Dior King-Aris is more than just a teacher


Danielle Stein

Dior King-Aris explains physics concepts to his students during a lesson.

Ava Des Marais, Reporter

Although Dior King-Aris is not the most well-known physics teacher, individually, his love for education and drive to create a positive learning environment is loved by his students. Through his passion for teaching, his first choice and major in college was Chemistry and Science Education. His schooling ended up bringing him to Oviedo to intern under renowned Chemistry teacher William Furiosi, which preceded his eventual job as a physics teacher. 

He always possessed a love for physics during his years of schooling, taking all available physics classes. However, his love for chemistry led him to the subject again.

“Physics almost feels like this cosmic gotcha moment,” King said.

That ‘gotcha moment’ turned out to be when he was offered a physics job at OHS. That same energy transfers into the teaching of his own students. King’s favorite part of teaching is the developmental aspect and the progressing of student’s minds.

“In a class like physics, in the beginning, everyone’s lost,” he said. “You have to change the way you think.”

As a teacher, King allows his students to watch the gears turn until that moment happens. Not only does King provide these pieces of the learning journey, the different learning styles of students come into play in his methodology as well.

By establishing a relationship with each student, getting to know their personality, as well as likes and dislikes, he gets a sense of where he might place a student in a group setting. This gives King placement for each student, possibly in a leadership role, or a mediator. The creation of work for each ‘tier’ of student allows each individual to progress at their own pace, where there is always room for growth.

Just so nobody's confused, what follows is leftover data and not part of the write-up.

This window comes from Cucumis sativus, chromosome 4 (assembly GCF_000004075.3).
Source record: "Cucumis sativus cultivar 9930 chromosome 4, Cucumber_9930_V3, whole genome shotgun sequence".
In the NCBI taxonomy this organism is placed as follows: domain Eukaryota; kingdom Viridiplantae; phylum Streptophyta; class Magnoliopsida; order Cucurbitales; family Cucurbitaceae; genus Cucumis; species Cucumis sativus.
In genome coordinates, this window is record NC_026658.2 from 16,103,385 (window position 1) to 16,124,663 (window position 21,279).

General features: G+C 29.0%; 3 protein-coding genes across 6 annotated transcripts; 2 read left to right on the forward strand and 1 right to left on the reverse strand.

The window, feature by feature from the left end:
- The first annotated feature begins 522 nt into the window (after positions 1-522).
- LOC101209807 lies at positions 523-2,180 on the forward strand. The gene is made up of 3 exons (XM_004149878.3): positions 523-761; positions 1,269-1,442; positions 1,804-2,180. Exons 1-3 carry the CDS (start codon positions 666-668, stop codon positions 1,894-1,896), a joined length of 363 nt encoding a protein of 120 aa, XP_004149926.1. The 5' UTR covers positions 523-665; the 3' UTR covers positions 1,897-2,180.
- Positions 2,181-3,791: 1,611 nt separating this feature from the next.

Some of King’s favorite projects that fall under this category are  water rockets, marble launchers, and hands-on electricity. The physical aspect of learning can be extremely important for some students to learn, and for others just plain fun. When working with electricity, the goal is to light a little boat in the ways they have learned already. 

“Sometimes they accidentally electrocute themselves, which is a learning process,” King said. “It’s not a big zap, but they really feel like they’re discovering electricity – which was the way it was discovered in the first place.”

In that way, King takes them back in time to re-experience these important creations history has brought us. However, most educators are solely thought of as individuals that stay at school all the time and grade papers. They are often given one label: the teacher. But unbeknownst to some students, teachers are more than just teachers. They are hobbyists, adventurers, and musicians, and just as complex as any other person one might come across. Not only does King work as a physics teacher, but he is passionate about his side hobby of photography. 

He uses a Leica Monochrom, which only takes pictures in black and white. This was purposeful of King because a way of getting better at photography is to only take black and white photos, so the image does not rely on the color. 

“The composition has to be good,” he said. “The best kinds of photos have you asking more questions than providing more answers.”

The small moments are important to King as well, as his favorite things to take pictures of are friends and family. It’s vital to capture moments of birthday parties, or hanging out with friends and family. These are the types of moments we all strive to remember.

“I see that once in a lifetime moment,” King said.